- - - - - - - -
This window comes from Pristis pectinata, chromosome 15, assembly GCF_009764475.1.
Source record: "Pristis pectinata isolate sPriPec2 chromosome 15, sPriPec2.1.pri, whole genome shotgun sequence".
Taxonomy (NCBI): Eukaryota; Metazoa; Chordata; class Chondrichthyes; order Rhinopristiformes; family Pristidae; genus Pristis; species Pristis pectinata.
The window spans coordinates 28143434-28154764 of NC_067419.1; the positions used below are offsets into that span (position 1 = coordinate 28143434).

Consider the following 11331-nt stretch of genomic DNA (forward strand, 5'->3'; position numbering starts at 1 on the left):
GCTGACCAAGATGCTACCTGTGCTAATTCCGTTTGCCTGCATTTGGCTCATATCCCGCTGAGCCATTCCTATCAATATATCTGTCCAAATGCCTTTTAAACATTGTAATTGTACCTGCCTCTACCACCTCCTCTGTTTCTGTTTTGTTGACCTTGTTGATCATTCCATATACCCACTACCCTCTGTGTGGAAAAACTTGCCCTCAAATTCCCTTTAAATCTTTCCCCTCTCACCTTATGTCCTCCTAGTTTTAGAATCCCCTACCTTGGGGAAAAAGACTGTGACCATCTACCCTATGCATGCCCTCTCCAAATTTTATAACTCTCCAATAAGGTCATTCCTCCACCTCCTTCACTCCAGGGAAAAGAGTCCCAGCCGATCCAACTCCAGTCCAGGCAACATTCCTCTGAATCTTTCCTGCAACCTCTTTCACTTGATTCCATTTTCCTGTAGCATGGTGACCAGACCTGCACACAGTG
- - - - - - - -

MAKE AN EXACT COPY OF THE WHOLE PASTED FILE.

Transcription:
This window comes from Pristis pectinata, chromosome 15, assembly GCF_009764475.1.
Source record: "Pristis pectinata isolate sPriPec2 chromosome 15, sPriPec2.1.pri, whole genome shotgun sequence".
Taxonomy (NCBI): Eukaryota; Metazoa; Chordata; class Chondrichthyes; order Rhinopristiformes; family Pristidae; genus Pristis; species Pristis pectinata.
The window spans coordinates 28143434-28154764 of NC_067419.1; the positions used below are offsets into that span (position 1 = coordinate 28143434).

Consider the following 11331-nt stretch of genomic DNA (forward strand, 5'->3'; position numbering starts at 1 on the left):
GCTGACCAAGATGCTACCTGTGCTAATTCCGTTTGCCTGCATTTGGCTCATATCCCGCTGAGCCATTCCTATCAATATATCTGTCCAAATGCCTTTTAAACATTGTAATTGTACCTGCCTCTACCACCTCCTCTGTTTCTGTTTTGTTGACCTTGTTGATCATTCCATATACCCACTACCCTCTGTGTGGAAAAACTTGCCCTCAAATTCCCTTTAAATCTTTCCCCTCTCACCTTATGTCCTCCTAGTTTTAGAATCCCCTACCTTGGGGAAAAAGACTGTGACCATCTACCCTATGCATGCCCTCTCCAAATTTTATAACTCTCCAATAAGGTCATTCCTCCACCTCCTTCACTCCAGGGAAAAGAGTCCCAGCCGATCCAACTCCAGTCCAGGCAACATTCCTCTGAATCTTTCCTGCAACCTCTTTCACTTGATTCCATTTTCCTGTAGCATGGTGACCAGACCTGCACACAGTG